From the very beginning, after Al Gore’s first movie came out, it was clear to me the media had not been reporting on global heating in an ethical and comprehensive manner. If it takes an independently produced movie to expose us to what the news media has failed to alert us to, that our home base, our life support system is threatened to the point of possible human extinction, then the global news media has failed in its most essential and important role: to provide the news that is most meaningful to our lives and to protection of ourselves and our families.
The climate change “debate” happening at that time was an obvious farce. While the media presented the climate change dialogue as having equally weighted “sides,” it was obvious to me that one “side” had a huge amount of global wealth and profit to protect, while the other side had everything to lose — reputations, money, and precious time and energy that could be better spent on other concerns.
Environmental activists and scientists are hardly making the kind of money fossil fuel industry lobbyists, CEO’s and PR company executives are making — and that these people stand to continue to make persisting in efforts to cast doubt and denial on the fact of anthropogenic (human caused) global heating. ExxonMobile and other companies spent millions funding denial “science” through organizations like the Heartland Institute as they realized what the actual facts might do to their bottom line.
In truth, the elemental science of human industrial activity creating a warming “blanket” of CO2 around the globe has been known by and worried scientists and government officials since well before the Johnson Administration.
Journalists are generally smart and well educated. They also tend to care — which is why many have taken a relatively poorly paid job (except for in television). Why did they fail so spectacularly?
One friend of mine, a longtime contributor to Forbes on climate has taken me to task on this point. Scientists and journalists have been attacked (by fossil fuel-industry backed sources) unrelentingly since the climate crisis came to the fore. Every little mistake, every little inaccuracy has been isolated and then conflated to misrepresent the movement as inaccurate. So, they’ve become very careful. This may be true.
He also says, and others in the media have said: “Well, we have been reporting on this this. It is your own fault if you have not been paying attention.” I disagree with a passion.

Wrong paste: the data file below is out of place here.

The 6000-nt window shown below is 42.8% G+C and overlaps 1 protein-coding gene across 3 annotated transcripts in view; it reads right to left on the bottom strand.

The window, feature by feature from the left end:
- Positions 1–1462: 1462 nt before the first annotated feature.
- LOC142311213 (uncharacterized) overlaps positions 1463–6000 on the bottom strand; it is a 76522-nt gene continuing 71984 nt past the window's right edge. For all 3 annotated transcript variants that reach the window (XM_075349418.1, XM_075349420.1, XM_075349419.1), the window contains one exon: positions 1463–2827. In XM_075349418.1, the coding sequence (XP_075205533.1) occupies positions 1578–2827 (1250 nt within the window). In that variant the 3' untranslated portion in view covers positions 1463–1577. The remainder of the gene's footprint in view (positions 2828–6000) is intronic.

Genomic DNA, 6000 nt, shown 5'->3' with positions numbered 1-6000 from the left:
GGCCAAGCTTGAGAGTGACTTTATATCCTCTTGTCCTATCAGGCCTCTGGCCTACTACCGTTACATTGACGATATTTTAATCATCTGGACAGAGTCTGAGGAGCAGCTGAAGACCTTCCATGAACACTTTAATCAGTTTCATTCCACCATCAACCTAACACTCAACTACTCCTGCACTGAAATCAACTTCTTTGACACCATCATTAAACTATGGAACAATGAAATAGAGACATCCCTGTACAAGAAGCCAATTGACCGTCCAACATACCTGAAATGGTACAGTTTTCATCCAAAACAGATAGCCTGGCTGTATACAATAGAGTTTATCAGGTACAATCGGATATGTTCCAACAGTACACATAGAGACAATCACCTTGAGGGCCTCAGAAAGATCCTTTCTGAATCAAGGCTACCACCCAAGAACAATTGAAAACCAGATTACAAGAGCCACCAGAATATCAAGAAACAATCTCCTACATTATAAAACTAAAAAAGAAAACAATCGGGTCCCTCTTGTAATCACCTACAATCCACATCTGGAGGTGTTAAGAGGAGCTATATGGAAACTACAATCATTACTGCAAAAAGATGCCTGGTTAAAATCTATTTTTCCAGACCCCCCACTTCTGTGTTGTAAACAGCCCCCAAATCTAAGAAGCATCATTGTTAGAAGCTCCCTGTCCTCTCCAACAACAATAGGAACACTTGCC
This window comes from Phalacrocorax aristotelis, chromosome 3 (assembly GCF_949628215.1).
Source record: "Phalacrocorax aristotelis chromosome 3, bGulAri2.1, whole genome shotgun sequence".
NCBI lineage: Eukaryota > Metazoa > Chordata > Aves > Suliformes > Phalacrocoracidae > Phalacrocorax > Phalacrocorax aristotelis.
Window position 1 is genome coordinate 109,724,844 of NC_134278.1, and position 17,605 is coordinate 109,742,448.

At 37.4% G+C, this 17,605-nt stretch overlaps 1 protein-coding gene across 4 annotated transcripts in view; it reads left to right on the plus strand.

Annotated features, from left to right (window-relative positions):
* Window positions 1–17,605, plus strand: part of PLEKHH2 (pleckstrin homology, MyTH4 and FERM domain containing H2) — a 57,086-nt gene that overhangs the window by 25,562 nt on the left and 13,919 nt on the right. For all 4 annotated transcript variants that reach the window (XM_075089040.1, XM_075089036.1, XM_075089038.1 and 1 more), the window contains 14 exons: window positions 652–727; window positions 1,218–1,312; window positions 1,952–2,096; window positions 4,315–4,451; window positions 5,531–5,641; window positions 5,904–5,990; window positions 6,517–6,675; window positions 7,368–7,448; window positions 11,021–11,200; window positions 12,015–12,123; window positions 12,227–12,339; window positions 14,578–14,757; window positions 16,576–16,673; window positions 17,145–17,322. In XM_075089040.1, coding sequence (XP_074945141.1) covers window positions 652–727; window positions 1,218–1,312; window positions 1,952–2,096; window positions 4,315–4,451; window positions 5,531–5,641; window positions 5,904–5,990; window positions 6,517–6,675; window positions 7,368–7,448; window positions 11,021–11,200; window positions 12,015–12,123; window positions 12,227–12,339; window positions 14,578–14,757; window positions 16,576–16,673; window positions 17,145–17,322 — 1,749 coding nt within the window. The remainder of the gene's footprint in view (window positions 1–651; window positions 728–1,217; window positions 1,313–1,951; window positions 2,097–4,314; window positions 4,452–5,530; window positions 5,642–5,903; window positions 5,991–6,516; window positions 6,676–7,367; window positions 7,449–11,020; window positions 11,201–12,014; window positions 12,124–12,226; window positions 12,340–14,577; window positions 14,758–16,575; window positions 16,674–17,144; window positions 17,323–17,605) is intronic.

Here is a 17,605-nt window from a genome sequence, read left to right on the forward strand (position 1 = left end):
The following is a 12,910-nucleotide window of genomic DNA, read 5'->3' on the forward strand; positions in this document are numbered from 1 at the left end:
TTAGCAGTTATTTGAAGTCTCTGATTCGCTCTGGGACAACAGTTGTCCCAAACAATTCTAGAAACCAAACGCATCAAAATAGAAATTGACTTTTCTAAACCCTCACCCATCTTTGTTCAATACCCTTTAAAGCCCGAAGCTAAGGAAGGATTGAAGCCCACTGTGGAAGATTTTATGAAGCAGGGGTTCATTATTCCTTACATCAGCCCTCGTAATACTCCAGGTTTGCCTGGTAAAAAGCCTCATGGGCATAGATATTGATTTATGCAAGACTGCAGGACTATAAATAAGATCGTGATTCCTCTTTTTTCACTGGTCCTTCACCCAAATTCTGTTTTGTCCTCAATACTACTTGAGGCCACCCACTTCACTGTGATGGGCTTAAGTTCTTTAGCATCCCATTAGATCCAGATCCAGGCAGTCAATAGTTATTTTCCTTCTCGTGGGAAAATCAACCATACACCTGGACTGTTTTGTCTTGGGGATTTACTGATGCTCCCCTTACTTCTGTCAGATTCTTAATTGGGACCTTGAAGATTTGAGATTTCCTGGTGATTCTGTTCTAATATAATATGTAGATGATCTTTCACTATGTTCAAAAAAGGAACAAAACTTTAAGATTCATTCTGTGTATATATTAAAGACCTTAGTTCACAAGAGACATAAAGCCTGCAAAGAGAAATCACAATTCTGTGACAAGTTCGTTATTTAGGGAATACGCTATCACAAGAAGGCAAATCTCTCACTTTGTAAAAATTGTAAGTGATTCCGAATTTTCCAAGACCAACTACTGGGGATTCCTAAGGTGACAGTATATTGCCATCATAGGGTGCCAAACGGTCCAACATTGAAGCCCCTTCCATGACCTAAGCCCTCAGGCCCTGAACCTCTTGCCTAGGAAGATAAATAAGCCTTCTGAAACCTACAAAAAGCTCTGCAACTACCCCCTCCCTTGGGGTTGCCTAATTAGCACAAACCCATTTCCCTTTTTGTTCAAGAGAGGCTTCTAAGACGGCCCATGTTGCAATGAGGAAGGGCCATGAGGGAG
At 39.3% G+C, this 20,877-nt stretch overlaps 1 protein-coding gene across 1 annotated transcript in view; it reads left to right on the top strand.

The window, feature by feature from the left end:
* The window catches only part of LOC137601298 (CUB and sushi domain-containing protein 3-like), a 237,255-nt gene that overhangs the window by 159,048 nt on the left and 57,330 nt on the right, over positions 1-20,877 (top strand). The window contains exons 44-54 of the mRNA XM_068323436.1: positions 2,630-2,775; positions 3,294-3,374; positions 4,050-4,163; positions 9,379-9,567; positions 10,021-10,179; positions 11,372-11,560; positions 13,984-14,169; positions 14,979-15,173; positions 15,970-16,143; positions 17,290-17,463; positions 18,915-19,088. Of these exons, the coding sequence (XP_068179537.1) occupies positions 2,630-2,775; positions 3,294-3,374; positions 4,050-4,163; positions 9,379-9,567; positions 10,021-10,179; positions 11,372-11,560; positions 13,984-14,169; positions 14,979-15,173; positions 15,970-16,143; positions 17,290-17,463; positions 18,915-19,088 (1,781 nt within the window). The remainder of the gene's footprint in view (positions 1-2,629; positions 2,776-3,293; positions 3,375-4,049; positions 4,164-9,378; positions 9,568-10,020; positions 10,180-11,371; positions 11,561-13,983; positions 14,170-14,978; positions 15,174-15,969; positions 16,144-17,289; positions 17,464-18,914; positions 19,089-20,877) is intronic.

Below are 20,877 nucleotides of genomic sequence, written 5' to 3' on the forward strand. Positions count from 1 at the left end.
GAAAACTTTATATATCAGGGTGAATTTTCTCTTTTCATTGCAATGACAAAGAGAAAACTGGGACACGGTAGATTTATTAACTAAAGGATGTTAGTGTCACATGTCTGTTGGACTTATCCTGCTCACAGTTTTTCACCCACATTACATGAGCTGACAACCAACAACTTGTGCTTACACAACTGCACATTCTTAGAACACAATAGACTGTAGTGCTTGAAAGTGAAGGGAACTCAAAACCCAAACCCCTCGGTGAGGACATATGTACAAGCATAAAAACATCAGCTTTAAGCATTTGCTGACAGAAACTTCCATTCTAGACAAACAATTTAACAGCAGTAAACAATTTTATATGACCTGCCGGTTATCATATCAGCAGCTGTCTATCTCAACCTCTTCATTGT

The power of the pen (and, more so, TV, video and Internet news platforms) could have been, is and can still be much stronger than it has been on this issue, and if editorial boards had the will to take on the fossil fuel industry in order to save humanity, they could have.
Now, it is essential that they do.
Perhaps they have reported very well in stories here and there, but not to the level at which the general population could gain necessary clarity, and become properly alerted to the dire urgency of the situation, and more so, what each of us should do and can do to prevent the worst of coming catastrophe.*
And they still continue to fail us. Assume we are on the Titanic and there are two possibilities for us: 1) We are heading at breakneck speed toward the iceburg or 2) We have hit already, and now the ship is going down.
Let’s say the timeline is a bit slower. We have a week to hit or to sink, not just one night. Every passenger onboard receives a printed daily bulletin of news about the ship, just like they do on cruise lines today. What should this bulletin lead with? Should it not be something like: “Today: We are X meters closer to the iceburg! Please be aware! Lifeboats are being lowered. If you can assist, please go to Stations X and X. Women and children should know …” or …
“Today: The aft of ship has sunk by X meters. There is safety in sections X and X of the ship. Lifeboats are available to X and X. Please do not try to gather non-essential belongings … Strong individuals are needed to help with X and X?”